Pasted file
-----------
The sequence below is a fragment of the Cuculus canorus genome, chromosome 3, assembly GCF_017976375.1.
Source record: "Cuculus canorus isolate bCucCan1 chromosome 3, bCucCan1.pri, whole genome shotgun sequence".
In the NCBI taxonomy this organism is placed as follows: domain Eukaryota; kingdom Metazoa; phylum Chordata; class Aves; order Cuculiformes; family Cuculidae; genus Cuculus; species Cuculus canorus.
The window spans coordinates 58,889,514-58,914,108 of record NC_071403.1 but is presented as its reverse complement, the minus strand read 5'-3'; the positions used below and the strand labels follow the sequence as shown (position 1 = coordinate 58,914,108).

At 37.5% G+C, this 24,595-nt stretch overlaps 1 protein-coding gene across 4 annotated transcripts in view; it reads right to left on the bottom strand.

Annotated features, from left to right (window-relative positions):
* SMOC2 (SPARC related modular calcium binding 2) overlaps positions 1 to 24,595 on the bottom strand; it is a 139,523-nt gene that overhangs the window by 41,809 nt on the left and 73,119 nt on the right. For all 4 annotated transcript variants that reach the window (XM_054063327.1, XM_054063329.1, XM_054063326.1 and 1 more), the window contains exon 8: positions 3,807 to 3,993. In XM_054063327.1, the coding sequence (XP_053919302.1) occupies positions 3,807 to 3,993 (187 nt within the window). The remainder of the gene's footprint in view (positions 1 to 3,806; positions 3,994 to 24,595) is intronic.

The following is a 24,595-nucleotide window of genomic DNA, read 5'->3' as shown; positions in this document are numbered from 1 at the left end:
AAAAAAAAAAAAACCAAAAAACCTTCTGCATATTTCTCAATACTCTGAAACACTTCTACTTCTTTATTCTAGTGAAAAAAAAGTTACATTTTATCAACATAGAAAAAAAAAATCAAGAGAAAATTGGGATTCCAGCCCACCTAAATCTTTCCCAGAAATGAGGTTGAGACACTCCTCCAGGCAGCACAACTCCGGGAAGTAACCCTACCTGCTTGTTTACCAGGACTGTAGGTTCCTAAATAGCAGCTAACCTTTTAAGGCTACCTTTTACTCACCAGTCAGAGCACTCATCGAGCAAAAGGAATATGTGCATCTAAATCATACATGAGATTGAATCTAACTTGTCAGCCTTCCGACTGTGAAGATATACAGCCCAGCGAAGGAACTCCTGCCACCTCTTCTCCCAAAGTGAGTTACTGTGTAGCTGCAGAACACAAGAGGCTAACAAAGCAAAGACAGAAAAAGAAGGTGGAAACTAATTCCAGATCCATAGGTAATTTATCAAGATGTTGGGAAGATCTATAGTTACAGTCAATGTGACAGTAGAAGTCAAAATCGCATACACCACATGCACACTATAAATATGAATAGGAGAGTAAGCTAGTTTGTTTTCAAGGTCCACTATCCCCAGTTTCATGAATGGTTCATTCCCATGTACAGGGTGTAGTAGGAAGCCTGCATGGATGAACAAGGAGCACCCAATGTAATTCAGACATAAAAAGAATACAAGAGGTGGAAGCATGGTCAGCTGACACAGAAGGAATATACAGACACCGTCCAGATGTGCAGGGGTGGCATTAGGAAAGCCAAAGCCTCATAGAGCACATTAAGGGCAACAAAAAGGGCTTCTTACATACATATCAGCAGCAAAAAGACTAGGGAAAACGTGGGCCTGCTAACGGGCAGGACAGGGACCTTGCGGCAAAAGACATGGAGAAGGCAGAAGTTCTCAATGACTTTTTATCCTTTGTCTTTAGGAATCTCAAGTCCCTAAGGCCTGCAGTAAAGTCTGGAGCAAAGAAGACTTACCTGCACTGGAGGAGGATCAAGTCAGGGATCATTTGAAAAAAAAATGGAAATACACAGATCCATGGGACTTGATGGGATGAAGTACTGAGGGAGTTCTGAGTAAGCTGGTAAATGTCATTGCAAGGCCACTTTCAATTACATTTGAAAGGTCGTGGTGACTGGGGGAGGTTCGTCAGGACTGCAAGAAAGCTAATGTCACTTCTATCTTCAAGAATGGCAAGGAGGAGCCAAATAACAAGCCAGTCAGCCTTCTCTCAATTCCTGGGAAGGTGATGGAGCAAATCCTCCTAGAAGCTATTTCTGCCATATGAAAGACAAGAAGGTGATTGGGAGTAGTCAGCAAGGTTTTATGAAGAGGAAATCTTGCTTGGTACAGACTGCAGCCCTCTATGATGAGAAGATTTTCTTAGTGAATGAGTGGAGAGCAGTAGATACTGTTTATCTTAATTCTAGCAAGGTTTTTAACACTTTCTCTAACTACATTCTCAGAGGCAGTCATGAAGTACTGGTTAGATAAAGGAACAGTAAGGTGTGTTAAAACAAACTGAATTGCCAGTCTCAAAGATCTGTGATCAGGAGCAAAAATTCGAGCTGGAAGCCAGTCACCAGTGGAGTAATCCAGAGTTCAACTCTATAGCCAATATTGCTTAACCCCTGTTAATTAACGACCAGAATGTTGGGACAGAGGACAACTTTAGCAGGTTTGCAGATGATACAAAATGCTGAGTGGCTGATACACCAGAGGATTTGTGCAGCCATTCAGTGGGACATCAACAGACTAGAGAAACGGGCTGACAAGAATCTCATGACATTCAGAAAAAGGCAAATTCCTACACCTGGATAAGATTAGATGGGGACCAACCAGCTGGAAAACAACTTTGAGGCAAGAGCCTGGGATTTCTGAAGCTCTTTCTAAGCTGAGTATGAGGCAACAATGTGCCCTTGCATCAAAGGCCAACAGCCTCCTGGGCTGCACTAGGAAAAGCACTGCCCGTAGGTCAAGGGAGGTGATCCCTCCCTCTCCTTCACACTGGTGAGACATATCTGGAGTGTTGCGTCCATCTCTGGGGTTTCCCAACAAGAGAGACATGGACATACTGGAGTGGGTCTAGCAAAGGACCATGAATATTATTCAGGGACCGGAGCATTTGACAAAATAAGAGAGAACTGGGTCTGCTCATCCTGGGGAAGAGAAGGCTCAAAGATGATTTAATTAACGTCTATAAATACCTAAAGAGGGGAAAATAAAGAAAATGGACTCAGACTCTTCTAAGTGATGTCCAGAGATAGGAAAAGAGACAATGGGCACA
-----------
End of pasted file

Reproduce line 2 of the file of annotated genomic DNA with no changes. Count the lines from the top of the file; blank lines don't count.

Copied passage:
Source record: "Cuculus canorus isolate bCucCan1 chromosome 3, bCucCan1.pri, whole genome shotgun sequence".